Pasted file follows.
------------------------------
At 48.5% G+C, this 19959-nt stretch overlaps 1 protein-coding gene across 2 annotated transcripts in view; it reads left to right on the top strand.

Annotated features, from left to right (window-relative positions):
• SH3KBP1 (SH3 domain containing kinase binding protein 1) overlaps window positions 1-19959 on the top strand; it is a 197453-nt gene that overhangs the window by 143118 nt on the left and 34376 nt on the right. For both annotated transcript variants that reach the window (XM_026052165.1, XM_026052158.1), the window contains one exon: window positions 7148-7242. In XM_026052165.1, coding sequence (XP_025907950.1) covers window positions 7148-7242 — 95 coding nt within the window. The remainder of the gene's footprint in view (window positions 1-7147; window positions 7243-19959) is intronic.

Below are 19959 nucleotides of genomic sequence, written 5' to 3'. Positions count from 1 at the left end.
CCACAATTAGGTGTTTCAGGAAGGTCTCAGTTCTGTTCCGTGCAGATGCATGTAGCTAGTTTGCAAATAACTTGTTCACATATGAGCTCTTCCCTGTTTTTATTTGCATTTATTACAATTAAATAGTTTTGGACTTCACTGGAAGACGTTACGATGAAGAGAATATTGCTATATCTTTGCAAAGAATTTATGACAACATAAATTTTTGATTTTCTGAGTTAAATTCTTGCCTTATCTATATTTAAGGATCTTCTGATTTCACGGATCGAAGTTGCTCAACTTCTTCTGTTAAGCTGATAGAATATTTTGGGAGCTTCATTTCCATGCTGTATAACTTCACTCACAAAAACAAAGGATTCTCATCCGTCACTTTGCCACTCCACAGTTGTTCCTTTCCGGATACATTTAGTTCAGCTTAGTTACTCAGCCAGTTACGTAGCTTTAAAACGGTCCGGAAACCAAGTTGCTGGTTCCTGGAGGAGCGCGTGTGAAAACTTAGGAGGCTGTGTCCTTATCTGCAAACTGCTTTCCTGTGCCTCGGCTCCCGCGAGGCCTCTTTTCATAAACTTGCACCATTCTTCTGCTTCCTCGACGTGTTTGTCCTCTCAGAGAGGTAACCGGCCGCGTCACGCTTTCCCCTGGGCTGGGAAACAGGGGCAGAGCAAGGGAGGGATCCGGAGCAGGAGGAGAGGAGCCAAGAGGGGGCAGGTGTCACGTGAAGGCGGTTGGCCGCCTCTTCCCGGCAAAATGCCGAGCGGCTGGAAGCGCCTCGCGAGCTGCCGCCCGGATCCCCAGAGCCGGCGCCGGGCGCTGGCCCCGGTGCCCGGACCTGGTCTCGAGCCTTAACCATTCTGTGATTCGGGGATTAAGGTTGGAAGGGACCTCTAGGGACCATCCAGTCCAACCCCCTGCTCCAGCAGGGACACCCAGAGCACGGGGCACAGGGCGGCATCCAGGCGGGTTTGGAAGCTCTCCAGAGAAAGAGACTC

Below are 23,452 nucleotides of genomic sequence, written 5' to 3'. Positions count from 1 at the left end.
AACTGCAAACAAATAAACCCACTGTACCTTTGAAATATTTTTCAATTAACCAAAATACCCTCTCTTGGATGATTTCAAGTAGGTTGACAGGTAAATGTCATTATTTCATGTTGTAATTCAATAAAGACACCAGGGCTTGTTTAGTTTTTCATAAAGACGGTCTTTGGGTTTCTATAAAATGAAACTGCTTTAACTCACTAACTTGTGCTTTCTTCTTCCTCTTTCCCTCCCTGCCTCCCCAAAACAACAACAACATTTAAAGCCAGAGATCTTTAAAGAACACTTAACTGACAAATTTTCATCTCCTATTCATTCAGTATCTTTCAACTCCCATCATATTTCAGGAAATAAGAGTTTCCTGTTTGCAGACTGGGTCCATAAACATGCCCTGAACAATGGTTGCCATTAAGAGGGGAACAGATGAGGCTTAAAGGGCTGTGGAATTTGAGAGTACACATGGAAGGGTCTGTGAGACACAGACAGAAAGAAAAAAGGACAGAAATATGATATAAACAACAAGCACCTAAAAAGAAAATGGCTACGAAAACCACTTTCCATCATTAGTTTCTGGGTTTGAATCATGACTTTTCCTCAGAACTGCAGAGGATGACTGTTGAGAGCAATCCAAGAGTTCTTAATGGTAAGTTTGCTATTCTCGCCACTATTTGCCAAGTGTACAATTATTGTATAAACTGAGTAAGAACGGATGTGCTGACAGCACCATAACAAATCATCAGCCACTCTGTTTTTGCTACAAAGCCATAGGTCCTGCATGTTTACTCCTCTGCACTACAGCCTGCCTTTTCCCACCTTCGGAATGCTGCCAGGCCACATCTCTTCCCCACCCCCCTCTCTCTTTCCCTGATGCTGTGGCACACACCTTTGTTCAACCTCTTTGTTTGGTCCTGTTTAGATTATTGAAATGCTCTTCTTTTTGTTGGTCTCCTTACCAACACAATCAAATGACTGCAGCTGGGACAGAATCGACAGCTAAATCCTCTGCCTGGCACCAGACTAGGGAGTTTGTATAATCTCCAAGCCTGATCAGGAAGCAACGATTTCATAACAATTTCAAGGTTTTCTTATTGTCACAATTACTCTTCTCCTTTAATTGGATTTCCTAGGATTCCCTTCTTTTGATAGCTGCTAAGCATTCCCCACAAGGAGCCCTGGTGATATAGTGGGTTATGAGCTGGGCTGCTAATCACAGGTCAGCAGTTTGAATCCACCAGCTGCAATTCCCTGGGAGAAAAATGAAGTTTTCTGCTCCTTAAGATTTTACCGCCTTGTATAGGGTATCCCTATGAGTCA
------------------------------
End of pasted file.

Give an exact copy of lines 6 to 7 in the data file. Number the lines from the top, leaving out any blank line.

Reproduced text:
Below are 23,452 nucleotides of genomic sequence, written 5' to 3'. Positions count from 1 at the left end.
AACTGCAAACAAATAAACCCACTGTACCTTTGAAATATTTTTCAATTAACCAAAATACCCTCTCTTGGATGATTTCAAGTAGGTTGACAGGTAAATGTCATTATTTCATGTTGTAATTCAATAAAGACACCAGGGCTTGTTTAGTTTTTCATAAAGACGGTCTTTGGGTTTCTATAAAATGAAACTGCTTTAACTCACTAACTTGTGCTTTCTTCTTCCTCTTTCCCTCCCTGCCTCCCCAAAACAACAACAACATTTAAAGCCAGAGATCTTTAAAGAACACTTAACTGACAAATTTTCATCTCCTATTCATTCAGTATCTTTCAACTCCCATCATATTTCAGGAAATAAGAGTTTCCTGTTTGCAGACTGGGTCCATAAACATGCCCTGAACAATGGTTGCCATTAAGAGGGGAACAGATGAGGCTTAAAGGGCTGTGGAATTTGAGAGTACACATGGAAGGGTCTGTGAGACACAGACAGAAAGAAAAAAGGACAGAAATATGATATAAACAACAAGCACCTAAAAAGAAAATGGCTACGAAAACCACTTTCCATCATTAGTTTCTGGGTTTGAATCATGACTTTTCCTCAGAACTGCAGAGGATGACTGTTGAGAGCAATCCAAGAGTTCTTAATGGTAAGTTTGCTATTCTCGCCACTATTTGCCAAGTGTACAATTATTGTATAAACTGAGTAAGAACGGATGTGCTGACAGCACCATAACAAATCATCAGCCACTCTGTTTTTGCTACAAAGCCATAGGTCCTGCATGTTTACTCCTCTGCACTACAGCCTGCCTTTTCCCACCTTCGGAATGCTGCCAGGCCACATCTCTTCCCCACCCCCCTCTCTCTTTCCCTGATGCTGTGGCACACACCTTTGTTCAACCTCTTTGTTTGGTCCTGTTTAGATTATTGAAATGCTCTTCTTTTTGTTGGTCTCCTTACCAACACAATCAAATGACTGCAGCTGGGACAGAATCGACAGCTAAATCCTCTGCCTGGCACCAGACTAGGGAGTTTGTATAATCTCCAAGCCTGATCAGGAAGCAACGATTTCATAACAATTTCAAGGTTTTCTTATTGTCACAATTACTCTTCTCCTTTAATTGGATTTCCTAGGATTCCCTTCTTTTGATAGCTGCTAAGCATTCCCCACAAGGAGCCCTGGTGATATAGTGGGTTATGAGCTGGGCTGCTAATCACAGGTCAGCAGTTTGAATCCACCAGCTGCAATTCCCTGGGAGAAAAATGAAGTTTTCTGCTCCTTAAGATTTTACCGCCTTGTATAGGGTATCCCTATGAGTCA